You know how Brooklyn is now cooler and hipper than Manhattan? Well, that’s about 45 minutes north from where we live. A while ago, I searched for farmers’ markets in my area, and came across this site that lists one just a short 15 minute walk from my home. I practically dismissed it, though, thinking something so close could not possibly be that enticing. I visited the Union Square farmers’ market a few times, and although that was fun, trekking back on the subway with a huge, heavy bag, and banging into people with my protruding baguettes, was not.

So, two Sundays ago, I finally gave my own neighborhood market a go. The directions I jotted down from Google Maps (my best friend in this foreign city) had me make a sharp right off of the bustling, slightly grimy boulevard which makes up most of my walk to the subway, onto the most lovely tree-lined street. The trees offered me ample shade as I admired the manicured lawns and wrap-around porches of the houses, each a different pastel hue. Although I’ve never been to the South, this is pretty much how I imagine it.

The market came into view rather promptly, jostling me out of my reverie. It was small, with maybe six or seven booths, with farmers selling produce (cherries! blueberries! monstrously large zucchini!), a booth selling freshly baked goods, and others selling meat and line-caught fish. There wasn’t much of a crowd milling around, and as a result the farmers had ample time to chat and describe their goods.


The street the market is on is lined with little restaurants and cafes, and an adorable shop showcasing local gems, as well as gourmet items from across the globe. Needless to say, this little expedition gave my neighborhood an instead upgrade in my eyes. By the end of the week, I was already getting excited for Sunday morning. This time there was also a booth showcasing cheeses from Vermont. When I approached, the lady behind the table was eating a pickle, and, apologizing that her cheese samples were all stashed away in the cooler, she extended the jar to me.

Apparently, I was a little over-zealous on my farmers’ market expeditions, seeing as we are only two people, and that it turns out Yaki did not like a single fruit I came home with. The next day, during a long phone call, I peeled, halved, and quartered where applicable, all of the fruit in our fridge. The apples, plums, and apricots went into a pot to simmer for a compote, along with some long over-ripe peaches. As for the cherries, they were pitted, placed in a bowl, and returned to the fridge.

Googling my next move, I came upon this idea by Martha (who else?!) for cherry mojitos. And although I don’t think there possibly could be a better use for cherries, it came with a “serve immediately” mandate, which, finding myself alone in the house, did not seem like the best of ideas. I’m thinking of toying with the idea, and either making an infused vodka, heavy on the cherries, or suspending the cherries in sugar syrup; something that can be kept for a while, on hand for leisurely visits in the backyard (Maya, that’s an invitation).

I’ve been feeling a bit scattered lately, so I postponed my experimentation to another time, wanting something quick, to get those fading cherries out of my mind. Also in my scattered brain was Molly’s most recent post, which only reiterated what I already knew the moment I read the following three words in the June issue of Bon Apetit: “suspended-in-summer”; I needed to make Melissa Hamilton and Christopher Hirsheimer’s Strawberry Conserve. Not only did the idea of it appeal to me (with a tagline like that, how could it not?), but their project, Canal House, which has them cooking seasonal food, is so dreamy, I wanted in, even if it was by making their recipe in my kitchen, which instead of overlooking a canal, overlooks a backyard that is a constant reminder of the plants and herbs I did not yet plant. That night, my brain apparently merged the thought of that bowl in the fridge with the idea of the Strawberry Conserve, and when I awoke, I practically squealed “Cherry Conserve”. With my already-pitted bowl, I was just a dumping of some sugar, an occasional stir, and an incredibly quick simmer away from having a tiny part of Canal House on my next toast.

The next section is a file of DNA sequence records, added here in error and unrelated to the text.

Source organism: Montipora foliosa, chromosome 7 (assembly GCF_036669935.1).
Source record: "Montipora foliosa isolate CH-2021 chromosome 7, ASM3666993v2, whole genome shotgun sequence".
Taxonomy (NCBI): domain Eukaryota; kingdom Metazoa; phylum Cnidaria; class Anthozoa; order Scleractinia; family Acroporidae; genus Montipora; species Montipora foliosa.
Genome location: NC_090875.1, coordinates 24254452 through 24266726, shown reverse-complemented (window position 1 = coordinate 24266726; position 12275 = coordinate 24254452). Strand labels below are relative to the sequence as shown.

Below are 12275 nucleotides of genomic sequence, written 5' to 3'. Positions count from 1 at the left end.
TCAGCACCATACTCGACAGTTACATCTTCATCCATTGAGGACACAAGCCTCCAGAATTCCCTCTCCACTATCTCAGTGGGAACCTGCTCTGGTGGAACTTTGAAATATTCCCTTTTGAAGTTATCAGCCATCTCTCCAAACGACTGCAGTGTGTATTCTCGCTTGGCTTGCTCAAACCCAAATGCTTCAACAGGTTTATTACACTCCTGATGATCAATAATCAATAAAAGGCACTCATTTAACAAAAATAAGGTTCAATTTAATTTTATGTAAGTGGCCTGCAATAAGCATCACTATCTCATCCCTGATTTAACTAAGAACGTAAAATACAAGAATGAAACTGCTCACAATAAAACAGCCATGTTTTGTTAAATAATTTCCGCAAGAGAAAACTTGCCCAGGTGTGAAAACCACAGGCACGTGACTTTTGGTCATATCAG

This conserve idea is epic really, especially in the heat of summer when the boiling and stirring required for jam seems a little excessive. In fact, I’m thinking of applying it to blueberries next. If you need any convincing, just read Molly’s gorgeous (as always) post, and if you have your heart set on this cherry one, substitute cherries for strawberries as you do.

As for me, I’m not sure what was worse: having cherries in the fridge, slowly inching their way past their prime, beckoning me to do something with them, or having this jar, stashed away, knowing I am just a teaspoon away from a bright burst of summer.

Cherry Conserve

Adapted from Melissa Hamilton and Christopher Hirsheimer, Bon Appetit, June 2011

(Via a reminder by Orangette)

1 cup pitted and halved cherries (I used half sour and half sweet)

1/3 cup brown sugar

Peel (with white pith) of ½ lemon

Combine all of the ingredients in a heavy, wide pot. Cover, and let sit at room temperature, stirring occasionally, for 2 hours. The sugar will dissolve and the cherries will produce a ruby-hued pool of liquid.

Bring the mixture to a simmer over medium heat. Cook, stirring gently, until the cherries are just tender, about 3 minutes. Using a slotted spoon, transfer the cherries to a jar. Continue simmering the liquid until it thickens into a syrupy consistency, 1-2 minutes, or longer, as needed. Discard the lemon peel, and pour the syrup into the jar. Seal, and let cool to room temperature. Chill for up to 1 month.